SOME OF OUR HISTORY...

   

1.  The Beginning

The Texas State Railroad Society (TSRS) was founded in 2011, and awarded 501(c)(3) non -profit status in 2014. Its roots lie in the Friends of the Texas State Railroad, which decided to dissolve after the State of Texas decided to transfer operation of the line from the Texas Parks and Wildlife Department to a private operator, American Heritage Railways (AHR).

2. Operation from the TSRR Palestine Depot

AHR encouraged the Society to provide support through volunteerism at its events such as the 'Pumpkin Patch', 'A Day Out with Thomas', as well as the Armed Forces Events of 2011 and 2012. AHR also established an Interpretive Center in a room at the Palestine depot. Permission was also given to operate a small gift shop that offered unique items in return for donations. The Interpretive Center provided visitors with information regarding railroading and the nature of the East Texas  Piney Woods, light refreshments, and a diversion while waiting for a train departure. 

In late summer 2012, operation of the Texas State Railroad was taken over by Iowa Pacific Holdings, a move that promised greater stability for the railroad by the addition of income from less volatile freight operation.                                                 
When the Polar Express event was to be run, it was understood and accepted that the TSRS would vacate the room at the Palestine depot to create more vending space for Polar Express items.  As a result of a chance conversation between a director of  TSRS and an employee of the City of Palestine, we were offered the opportunity to transfer the displays, etc., to a location in Palestine in support of Christmas festivities. So, in 2013, the TSRS supported "Santa's Magical Workshop" at a location on West Oak Street in Palestine. Redundant at the TSR, we felt that our presence would add to the ublicity of the Polar Express, increase local interest in the railroad, and provide entertainment for children and adults whilst waiting to visit Santa.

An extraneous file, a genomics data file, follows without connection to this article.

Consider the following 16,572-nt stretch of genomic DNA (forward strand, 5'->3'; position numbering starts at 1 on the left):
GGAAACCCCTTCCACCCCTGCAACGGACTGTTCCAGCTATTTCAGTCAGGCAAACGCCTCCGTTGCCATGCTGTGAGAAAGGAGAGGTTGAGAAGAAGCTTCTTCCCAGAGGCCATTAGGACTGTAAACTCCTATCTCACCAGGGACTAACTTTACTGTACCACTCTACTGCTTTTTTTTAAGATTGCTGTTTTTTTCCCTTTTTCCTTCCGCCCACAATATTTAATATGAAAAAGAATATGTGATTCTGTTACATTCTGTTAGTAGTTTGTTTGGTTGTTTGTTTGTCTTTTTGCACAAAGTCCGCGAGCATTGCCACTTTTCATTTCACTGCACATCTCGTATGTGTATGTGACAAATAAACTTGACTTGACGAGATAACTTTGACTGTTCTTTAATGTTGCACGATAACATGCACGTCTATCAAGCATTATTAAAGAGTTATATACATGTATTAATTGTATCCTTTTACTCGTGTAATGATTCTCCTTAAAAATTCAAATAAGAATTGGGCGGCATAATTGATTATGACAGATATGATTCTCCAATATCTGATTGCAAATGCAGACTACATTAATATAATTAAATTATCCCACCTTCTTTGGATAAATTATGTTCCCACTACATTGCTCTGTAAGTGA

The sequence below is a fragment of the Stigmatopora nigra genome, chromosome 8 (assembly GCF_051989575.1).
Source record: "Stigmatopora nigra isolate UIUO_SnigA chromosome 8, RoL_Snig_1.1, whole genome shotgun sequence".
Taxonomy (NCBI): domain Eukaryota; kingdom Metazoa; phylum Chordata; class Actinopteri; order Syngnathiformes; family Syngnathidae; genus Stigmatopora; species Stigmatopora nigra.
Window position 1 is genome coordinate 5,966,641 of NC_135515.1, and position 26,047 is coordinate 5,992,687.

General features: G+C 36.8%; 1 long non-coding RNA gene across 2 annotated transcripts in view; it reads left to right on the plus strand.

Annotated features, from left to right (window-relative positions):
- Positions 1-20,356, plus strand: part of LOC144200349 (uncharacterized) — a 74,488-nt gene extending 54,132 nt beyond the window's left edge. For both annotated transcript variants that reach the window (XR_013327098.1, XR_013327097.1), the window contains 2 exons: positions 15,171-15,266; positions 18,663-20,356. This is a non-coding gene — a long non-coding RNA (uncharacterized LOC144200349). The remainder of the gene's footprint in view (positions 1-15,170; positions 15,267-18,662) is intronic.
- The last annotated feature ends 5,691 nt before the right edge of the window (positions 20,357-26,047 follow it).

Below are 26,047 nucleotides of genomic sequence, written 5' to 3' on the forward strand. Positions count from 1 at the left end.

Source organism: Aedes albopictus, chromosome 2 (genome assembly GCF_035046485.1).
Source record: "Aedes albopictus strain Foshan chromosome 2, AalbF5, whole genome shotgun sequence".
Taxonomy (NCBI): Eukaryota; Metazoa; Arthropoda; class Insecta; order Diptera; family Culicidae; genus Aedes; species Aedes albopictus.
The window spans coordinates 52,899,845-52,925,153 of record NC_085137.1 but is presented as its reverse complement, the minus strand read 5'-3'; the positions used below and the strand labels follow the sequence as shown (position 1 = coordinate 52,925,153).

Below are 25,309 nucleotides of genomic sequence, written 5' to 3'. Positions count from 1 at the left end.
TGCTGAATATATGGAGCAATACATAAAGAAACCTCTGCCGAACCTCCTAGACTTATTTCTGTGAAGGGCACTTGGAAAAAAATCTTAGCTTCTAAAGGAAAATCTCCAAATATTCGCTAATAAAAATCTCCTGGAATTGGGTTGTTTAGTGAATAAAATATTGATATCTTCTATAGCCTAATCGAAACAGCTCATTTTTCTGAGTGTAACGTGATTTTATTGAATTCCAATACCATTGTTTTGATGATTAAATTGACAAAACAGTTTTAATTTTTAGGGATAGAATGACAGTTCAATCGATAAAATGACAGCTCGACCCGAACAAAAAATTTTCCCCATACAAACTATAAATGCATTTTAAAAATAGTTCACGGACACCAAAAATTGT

In January 2014, we were informed that the Interpretive Center at the TSRR’s Palestine depot was to be closed. As a result, the Board felt it had no other option but to seek a home base elsewhere from which to continue our mission of enhancing the experience of the visitor to the Texas State Railroad, and the surrounding area.
3. Operation from Downtown Palestine

We were very fortunate in that 'Main Street Palestine' adopted us as a project, and arranged for us to occupy the Carnegie Library Building (CLB) on a temporary basis. Initially, we would operate a small railroad-related museum, to be available to tourists on days when the TSRR was operating its scheduled trains. While we felt that this was a worthwhile and appropriate activity, we recognized that our mission was lacking; we should be more directly involved with the railroad via activities on site. The Board decided to “freeze” memberships until such time when we would be confident of being able to operate fully in accordance with its mission properly.
During 2014, it became increasingly evident that the basement area (lyceum) and the rooms at stage level, had suffered from the effects of water penetration and lack of air circulation. The  CLB had been unoccupied for several years, devoid of significant air movement since the HVAC equipment was inoperable and obsolete. 
 
The TSRS became aware of a local project to recreate  Christmas attraction like Santa's Magical Workshop, which would involve the use of the basement area, and a flow of traffic from the basement door to the first floor. If that were to happen, then a thorough cleaning was vital, requiring the removal of sodden material, fallen plaster, etc., and all traces of mold, pestilence, etc. The Christmas project failed to materialize; nevertheless, the whole of the basement level had been  thoroughly cleaned and a number of minor repairs made throughout the building by winter 2014.